Question: What do these three things have in common: backpackers, roadkills, and abandoned houses?
Answer: All three have been common sights on our ride thus far through Patagonia.
Backpackers have been a common sight as we've traveled through Patagonia. They are everywhere. We see them in towns drinking beers, in the backs of pickup trucks on their way to towns to drink beers, and by the side of the road with their thumbs held high seeking rides in the backs of pickup trucks on their way to towns to drink beers.
|Though we didn't actually hitchhike, I couldn't resist posing as a backpacker when I came across this "El Chaltén" sign.
Roadkills have also been a common sight. If you know me well, you know that I am intrigued by roadkills. I have a morose fascination with lifeless animals that litter the roads. I enjoy attempting to determine precisly how the little critters lost their lives. I apply my paltry forensic skills to study the entrails, deducing the speed and angle at which the deceased was traveling, as well as the speed, make, model, and color of the vehicle that struck the deceased. It's weird. I know.
|An armadillo roadkill. That's a new one for me!
And then here are the abandoned houses. We had been hearing from a number of fellow travelers about La Casa Rosada ("The Pink House"). Many cyclists had suggested it was a great place to spend the night. At first, I thought La Casa Rosada referred to a hostel, similar to Casa Lili, where we stayed in Puerto Natales. Or perhaps it referred to someone's home (think Warm Showers or The Cookie Lady). It was only after awhile that I realized that La Casa Rosada referred to an abandoned house.
Before we could experience La Casa Rosada for ourselves, we first needed to take a 60 kilometer we're-running-out-of-food-and-desperately-need-to-restock detour to the town of El Calafate. As all of the town's ATMs had been emptied of cash, we paid for our provisions with plastic currency and exited the tour trap as quickly as our legs could travel. We were now Casa Rosada bound, on the way to El Chaltén for our final big hooray before beginning our trek along the Carretera Austral.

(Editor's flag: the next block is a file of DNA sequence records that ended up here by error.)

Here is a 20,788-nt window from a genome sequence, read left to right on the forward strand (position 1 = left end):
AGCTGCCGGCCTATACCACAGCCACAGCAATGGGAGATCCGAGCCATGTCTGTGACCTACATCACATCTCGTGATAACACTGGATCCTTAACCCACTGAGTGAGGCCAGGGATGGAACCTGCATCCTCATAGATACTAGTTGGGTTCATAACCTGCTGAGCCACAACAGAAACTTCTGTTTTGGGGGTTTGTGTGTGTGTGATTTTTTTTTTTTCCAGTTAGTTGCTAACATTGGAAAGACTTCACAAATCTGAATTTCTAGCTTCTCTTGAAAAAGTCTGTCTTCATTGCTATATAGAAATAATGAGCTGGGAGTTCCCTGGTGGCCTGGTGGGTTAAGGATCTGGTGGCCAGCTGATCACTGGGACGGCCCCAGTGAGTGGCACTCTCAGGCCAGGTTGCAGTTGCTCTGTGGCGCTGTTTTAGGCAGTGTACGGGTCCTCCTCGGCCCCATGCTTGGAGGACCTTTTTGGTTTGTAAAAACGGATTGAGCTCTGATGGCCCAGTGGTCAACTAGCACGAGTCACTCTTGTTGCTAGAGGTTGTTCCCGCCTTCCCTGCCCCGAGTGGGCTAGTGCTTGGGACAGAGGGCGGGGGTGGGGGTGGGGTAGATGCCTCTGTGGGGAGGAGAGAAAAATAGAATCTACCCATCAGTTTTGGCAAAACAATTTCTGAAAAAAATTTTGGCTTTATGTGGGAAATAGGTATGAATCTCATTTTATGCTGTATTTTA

We had heard four things about La Casa Rosada. First, we had heard that La Casa Rosada was "between El Calafate and El Chaltén." Hmm, that is nice'n'vague, as 215 kilometers separate the two towns. Secondly, we had heard that La Casa Rosada was along the Rió La Leona. Fortunately, that tidbit limited the search zone to about 70 kilometers. Thirdly, we had heard that the house was hard to miss. After all, it was pink, right?
|La Casa Rosada is definitively a pink house.
The fourth thing we had heard about La Casa Rosada was that its walls were covered with graffiti from bicycle travelers. If there was any doubt whether we had arrived at the correct abandoned pink house along the 215-kilometer stretch between El Calafate and El Chaltén, a quick glance into the graffiti-filled living room would quickly set our doubts at ease.
|Holy bicycle traveler graffiti!
The decorations adorning La Casa Rosada were carefully chosen, down to the details on the mantel place.
|The details on the mantel place.
And the graffiti included some very sage advice.
|The sage advice.
I thoroughly enjoyed perusing the walls of the pink house. It was fun to see all the messages sprawled on the walls, many written in languages I could not decipher. And it was fun to see the hometowns of the cyclists; a handful of cyclists hailed from the Pacific Northwest.
|Just a sampling of the graffiti on one wall of the living room.
Brian added his graffiti.
|El Mecánico adds his scribbles to the wall.
And tucked beneath the Rueda Libre ("Free Wheel") drawing, I added my own grafitti, too. Can you see it?
|Can you see my grafitti?
|Here, I can zoom in for you.
The dilapidated windows of the Casa Rosada provided great photoframes for viewing the out-of-doors.
|The view to the north, from the kitchen.
|The view to the south, from one of the bedrooms.
As it was only midday, it seemed too early to make La Casa Rosada our home for the night. But that didn't stop us from lingering. The sun was shining, the temperatures were comfortable, and the winds were nonexistent. As much as we enjoyed viewing the open air museum that was La Casa Rosada, we needed to peel ourselves away. After all, we still had many kilometers ahead of us to pedal.
As we turned the corner and headed east to circumnavigate Lago Viedma, we were propelled forward by a massive tailwind. Sweet! Unfortunately, it was a brief'n'bitter sweetness, for as we rounded the east side of the lake, we knew we'd have 90 miles of westward travel to reach El Chaltén. As the tailwinds pushed us forward at 30 kilometers an hour, all we needed to do was steer the handlebars and occasionally soft pedal so that our legs wouldn't cramp. If the tailwinds were effortlessly propelling us at 30 kilometers an hour, however, we could only imagine how brutal the headwinds would be traveling along the opposite side of the lake.
As we rounded the lake and turned our bikes to the northwest, the dreadful visions conceived by our imaginations were brought to fruition. We were rudely knocked off the bikes. The wind was atrocious!